Unaccomplished Memoirs, Pt. 2

April 23, 2011

A couple years ago, I wrote up a project that was intended to be a memoir about my life thus far. Having accomplished very little of any real consequence, I shamelessly and facetiously embellished a few small things that I remembered from my youth. I recently rediscovered said personal memoirs and have decided to present them to the world, for the entertainment of the masses, free of charge. Bon appétit.

Part I

Part II

Growing up, I often heard Frank Sinatra’s mellow voice floating and echoing through the rooms of my family’s house.  It was the same when I went to my grandparents’ place, and when I was dragged along to meet their old, Italian friends.  Frank was a big deal to me, always familiar.  I loved the musical images of Aprils in Paris, bars in far Bombay, and particularly the city that doesn’t sleep.  I didn’t know what it was (and I still don’t), but something strange would come over me when I would hear him belting out “New York, New York”.  The song was so dramatic and just cheesy enough to really get me going.  I felt a little restless thinking about the Big Apple, the center of it all, the cultural Mecca of the western world, as I sat on the floor of my living room trying to thwart Bowser and his army of Koopas.

Life in the suburbs really was like the cliché of living in a bubble.  Every morning I got up, my mom handed me my bag lunch, and I hopped on the school bus to my quiet little elementary school.  I saw the same kids every day, and I knew all of them.  After school, I’d play with some friends in the backyard or watch TV until it was dark outside.  Then the day was essentially over and I would go to bed.  Nothing happens in the suburbs past nine PM.  As far as I knew, the rest of the world was the same way.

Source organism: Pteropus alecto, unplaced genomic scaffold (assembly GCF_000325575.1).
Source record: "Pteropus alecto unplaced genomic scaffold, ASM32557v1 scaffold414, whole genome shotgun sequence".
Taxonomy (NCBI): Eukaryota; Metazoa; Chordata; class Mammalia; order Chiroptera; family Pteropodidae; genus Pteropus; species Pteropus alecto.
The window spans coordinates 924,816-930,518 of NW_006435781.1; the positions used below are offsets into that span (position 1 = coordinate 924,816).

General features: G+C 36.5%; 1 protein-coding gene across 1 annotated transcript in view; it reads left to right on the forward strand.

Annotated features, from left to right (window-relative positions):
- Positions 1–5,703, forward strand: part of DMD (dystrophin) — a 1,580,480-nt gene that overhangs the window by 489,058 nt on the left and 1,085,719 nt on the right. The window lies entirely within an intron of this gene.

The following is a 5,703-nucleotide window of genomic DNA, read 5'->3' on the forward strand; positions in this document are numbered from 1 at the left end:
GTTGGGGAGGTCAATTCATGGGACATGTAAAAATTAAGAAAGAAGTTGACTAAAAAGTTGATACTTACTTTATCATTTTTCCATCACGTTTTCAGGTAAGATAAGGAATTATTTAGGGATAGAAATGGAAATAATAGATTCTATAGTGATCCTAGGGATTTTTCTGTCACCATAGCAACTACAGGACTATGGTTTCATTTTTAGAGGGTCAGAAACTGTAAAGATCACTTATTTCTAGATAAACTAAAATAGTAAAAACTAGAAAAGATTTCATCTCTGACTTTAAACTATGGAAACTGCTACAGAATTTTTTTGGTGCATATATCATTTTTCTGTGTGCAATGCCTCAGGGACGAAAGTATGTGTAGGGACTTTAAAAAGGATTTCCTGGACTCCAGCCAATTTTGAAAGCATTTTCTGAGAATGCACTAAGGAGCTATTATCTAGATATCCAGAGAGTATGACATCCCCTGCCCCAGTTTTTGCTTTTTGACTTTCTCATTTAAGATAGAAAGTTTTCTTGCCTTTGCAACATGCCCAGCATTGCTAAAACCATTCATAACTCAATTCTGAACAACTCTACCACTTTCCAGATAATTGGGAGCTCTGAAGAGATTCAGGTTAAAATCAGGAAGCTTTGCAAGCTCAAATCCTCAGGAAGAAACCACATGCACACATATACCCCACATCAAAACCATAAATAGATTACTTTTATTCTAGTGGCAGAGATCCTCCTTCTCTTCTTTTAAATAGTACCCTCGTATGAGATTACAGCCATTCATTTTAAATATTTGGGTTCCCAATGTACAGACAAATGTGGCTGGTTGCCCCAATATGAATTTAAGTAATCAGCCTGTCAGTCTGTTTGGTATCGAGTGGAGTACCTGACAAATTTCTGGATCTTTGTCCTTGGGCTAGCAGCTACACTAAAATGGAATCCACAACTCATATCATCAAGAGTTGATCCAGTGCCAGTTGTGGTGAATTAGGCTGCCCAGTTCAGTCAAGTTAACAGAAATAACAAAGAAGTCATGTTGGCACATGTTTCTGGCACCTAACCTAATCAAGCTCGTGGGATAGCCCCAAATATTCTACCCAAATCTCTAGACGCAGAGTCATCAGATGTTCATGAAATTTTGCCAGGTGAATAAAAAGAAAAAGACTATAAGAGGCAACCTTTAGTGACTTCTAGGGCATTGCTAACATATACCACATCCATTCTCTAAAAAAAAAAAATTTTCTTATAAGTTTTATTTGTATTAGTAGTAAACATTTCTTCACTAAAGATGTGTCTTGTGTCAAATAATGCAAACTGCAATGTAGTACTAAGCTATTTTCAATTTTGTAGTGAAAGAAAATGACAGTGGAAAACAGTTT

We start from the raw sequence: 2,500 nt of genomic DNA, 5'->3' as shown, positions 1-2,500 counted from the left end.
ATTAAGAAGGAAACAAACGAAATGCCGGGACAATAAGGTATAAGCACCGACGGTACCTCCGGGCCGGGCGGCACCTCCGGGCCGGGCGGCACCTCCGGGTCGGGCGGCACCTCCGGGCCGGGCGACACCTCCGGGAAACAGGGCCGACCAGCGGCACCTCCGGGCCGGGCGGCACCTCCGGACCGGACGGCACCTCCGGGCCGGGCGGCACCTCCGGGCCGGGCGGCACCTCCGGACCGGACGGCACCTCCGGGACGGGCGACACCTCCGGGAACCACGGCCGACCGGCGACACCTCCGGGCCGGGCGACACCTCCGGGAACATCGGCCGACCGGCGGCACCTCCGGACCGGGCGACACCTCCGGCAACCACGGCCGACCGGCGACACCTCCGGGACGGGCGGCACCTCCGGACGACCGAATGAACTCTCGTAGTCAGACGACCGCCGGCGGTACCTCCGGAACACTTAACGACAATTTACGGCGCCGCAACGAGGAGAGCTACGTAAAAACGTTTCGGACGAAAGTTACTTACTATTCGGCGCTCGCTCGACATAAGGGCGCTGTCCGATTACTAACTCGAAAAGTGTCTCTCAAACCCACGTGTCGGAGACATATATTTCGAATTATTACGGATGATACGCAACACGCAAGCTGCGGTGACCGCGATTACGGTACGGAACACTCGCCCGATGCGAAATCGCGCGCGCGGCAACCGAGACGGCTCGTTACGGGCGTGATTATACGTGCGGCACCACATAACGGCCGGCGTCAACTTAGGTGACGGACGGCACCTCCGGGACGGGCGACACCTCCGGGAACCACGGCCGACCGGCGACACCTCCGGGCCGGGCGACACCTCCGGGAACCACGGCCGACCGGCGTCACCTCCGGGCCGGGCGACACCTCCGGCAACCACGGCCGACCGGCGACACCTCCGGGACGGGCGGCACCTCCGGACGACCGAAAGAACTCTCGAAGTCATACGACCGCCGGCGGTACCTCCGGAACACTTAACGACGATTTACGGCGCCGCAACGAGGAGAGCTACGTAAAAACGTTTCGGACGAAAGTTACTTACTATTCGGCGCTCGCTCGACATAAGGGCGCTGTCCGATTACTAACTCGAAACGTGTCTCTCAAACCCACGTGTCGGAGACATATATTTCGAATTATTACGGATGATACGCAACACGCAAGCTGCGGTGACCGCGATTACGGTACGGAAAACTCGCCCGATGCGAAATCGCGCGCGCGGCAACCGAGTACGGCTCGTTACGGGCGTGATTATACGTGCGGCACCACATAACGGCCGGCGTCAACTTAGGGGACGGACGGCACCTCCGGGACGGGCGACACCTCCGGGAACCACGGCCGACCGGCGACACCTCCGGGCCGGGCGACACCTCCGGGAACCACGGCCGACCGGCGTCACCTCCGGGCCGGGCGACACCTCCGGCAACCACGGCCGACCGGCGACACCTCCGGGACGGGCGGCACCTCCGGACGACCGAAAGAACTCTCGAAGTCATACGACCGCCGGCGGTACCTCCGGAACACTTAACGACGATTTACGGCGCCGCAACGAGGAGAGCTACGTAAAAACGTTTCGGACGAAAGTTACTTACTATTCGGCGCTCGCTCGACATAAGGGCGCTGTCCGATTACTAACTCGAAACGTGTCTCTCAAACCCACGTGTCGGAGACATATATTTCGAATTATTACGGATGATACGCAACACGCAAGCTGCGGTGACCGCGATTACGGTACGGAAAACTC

Because I had only had this perspective my whole life, I couldn’t really guess what New York City was like.  To me, it was a faraway place so shrouded in fantasy that it might as well have been a fairy tale.  I figured I’d never see Times Square because I was partly convinced it didn’t actually exist.  Of course, my naivety was proved wrong when my parents announced we would be going there to see the Thanksgiving Day Parade.

I think I was about ten years old when my little brother and I were loaded into a rented minivan and embarked on a nearly seven-hour drive to New York.  That was the longest trip I could ever imagine taking.  It was unfathomable.  I tried calculating how much Nickelodeon I could have watched in that span of time.  I determined it was a lot.  Now it takes me almost six hours to drive to or from school, and that seems like nothing anymore.  Funny how perceptions change.

Anyway, I ended up sleeping through most of the ride.  I nodded off somewhere in central Pennsylvania.  The last thing I remembered seeing was a big, green sign for the Harrisburg exit, where I had been before to visit my uncle.  The next thing I knew, it was dark outside and the distant city skyline was fast approaching before our van ducked into a long, dim tunnel.  My parents told me we were traveling underneath the Hudson River.  I figured that was some sort of moat.  I was still drowsy.  Several minutes later, we emerged before the towering New York City, in all its grand majesty.